Ten minutes of terror: South Florida men barely escape bullets, sticks and death in Haiti – Palm Beach Post

ATLANTIS — For about 30 years, Doug Burbella has been traveling from South Florida to Port-au-Prince, Haiti, part of the missionary work he’s done for Living Water Ministries.
But the April 4 trip was different. This time, Burbella, a 55-year-old doctor from Coconut Creek, was shot three times in his shoulder, neck and jaw by a large Haitian gang. He pretended to be dead to stay alive.
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“I’m stable right now, just waiting for the surgery to remove the bullet from my spine,” Burbella said from Delray Medical Center on Thursday. “Haiti was pretty hectic.”
Burbella’s surgery lasted 3 1/2 hours. The bullet and four more pieces of shrapnel were removed.
Fred Chalker, CEO of Living Water Ministries, knows it could have been worse.
He’s also been doing missionary work for three decades in that region and understands the dangers, but never encountered anything like this.
“We speak to 6,000 children in 50 different schools,” Chalker said. “We work for a better education and I’ve brought them medical attention. We do it all the time. It was a normal trip.”
They were putting in $20,000 worth of servers and workstations into a new media center. “It was the first media center in the northwest,” said Chalker, who lives in Atlantis with his wife, Mary. “We developed it in the last six months.”
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Two trucks were loaded with tons of goods to distribute. The six men were headed northwest, which Chalker said is about a six-to-eight hour drive.
But coming into a village, they saw a barricade, where people were burning something, a site Chalker said he has seen several times before. The Toyota Hilux, the car ahead of the one Chalker was riding in, had luggage strapped to the top and some was in the back. Suddenly, the car stopped. Chalker’s vehicle was about 100 yards behind.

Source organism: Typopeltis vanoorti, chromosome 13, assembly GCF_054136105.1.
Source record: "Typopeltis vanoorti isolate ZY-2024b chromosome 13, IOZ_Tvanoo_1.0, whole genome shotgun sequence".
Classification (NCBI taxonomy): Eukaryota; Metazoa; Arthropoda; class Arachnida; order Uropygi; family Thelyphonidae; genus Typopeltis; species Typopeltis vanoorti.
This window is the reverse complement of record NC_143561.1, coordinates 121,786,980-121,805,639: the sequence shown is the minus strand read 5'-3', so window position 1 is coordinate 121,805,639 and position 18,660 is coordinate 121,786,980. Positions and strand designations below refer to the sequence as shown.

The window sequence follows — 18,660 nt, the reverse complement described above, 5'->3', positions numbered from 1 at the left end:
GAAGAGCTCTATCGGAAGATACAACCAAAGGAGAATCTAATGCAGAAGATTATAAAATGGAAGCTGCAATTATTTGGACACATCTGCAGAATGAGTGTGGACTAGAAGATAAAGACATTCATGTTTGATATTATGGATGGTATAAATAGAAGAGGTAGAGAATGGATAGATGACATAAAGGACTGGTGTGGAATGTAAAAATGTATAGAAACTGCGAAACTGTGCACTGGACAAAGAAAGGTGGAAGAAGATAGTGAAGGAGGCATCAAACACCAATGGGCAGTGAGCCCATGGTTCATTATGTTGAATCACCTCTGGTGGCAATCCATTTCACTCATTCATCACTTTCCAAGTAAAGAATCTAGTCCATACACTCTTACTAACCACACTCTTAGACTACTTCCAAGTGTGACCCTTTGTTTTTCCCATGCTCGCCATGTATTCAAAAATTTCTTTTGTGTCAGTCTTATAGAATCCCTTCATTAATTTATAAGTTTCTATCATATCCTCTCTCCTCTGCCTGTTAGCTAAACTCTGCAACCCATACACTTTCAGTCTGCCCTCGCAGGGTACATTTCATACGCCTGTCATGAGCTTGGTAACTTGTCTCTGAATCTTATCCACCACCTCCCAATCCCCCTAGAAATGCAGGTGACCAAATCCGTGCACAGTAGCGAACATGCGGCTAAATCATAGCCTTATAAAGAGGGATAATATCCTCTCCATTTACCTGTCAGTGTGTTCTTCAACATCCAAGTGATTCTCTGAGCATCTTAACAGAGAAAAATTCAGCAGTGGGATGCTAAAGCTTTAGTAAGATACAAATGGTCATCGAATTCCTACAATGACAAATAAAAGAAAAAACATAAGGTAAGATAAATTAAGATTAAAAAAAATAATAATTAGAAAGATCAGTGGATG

“We thought it was going to be another normal type of situation,” Chalker said. “The next thing you knew, we saw guys with guns and rifles.”
There were about 30 members of the gang with guns, sticks and other weapons. “They started climbing on the roof of the car and took the bags down,” Chalker said. “The driver rolled down his window and was talking to them and they pulled him around back. The guys started pounding on the windows of the car.”
So, Chalker’s car backed up, trying to figure out what to do. Then, according to Chalker, the gang members started chasing them and firing shots. They shot out the back tire.
“We were (almost) away, then we saw them coming with motorcycles, driving with one hand and shooting with the other,” Chalker said.
After Burbella was shot, Chalker said his car stopped and they started yelling at the people with guns. “They were angry and we were yelling at them saying we’re missionaries and are here to help,” Chalker said. “We’re not here to hurt you. You’re picking on the wrong people.”
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Drew Pasler, a 32-year-old Delray Beach resident, said he thought he was going to die. “My heart was in my stomach and I felt hopeless,” he said. “I thought this was it and it was going to be my last day on this earth.”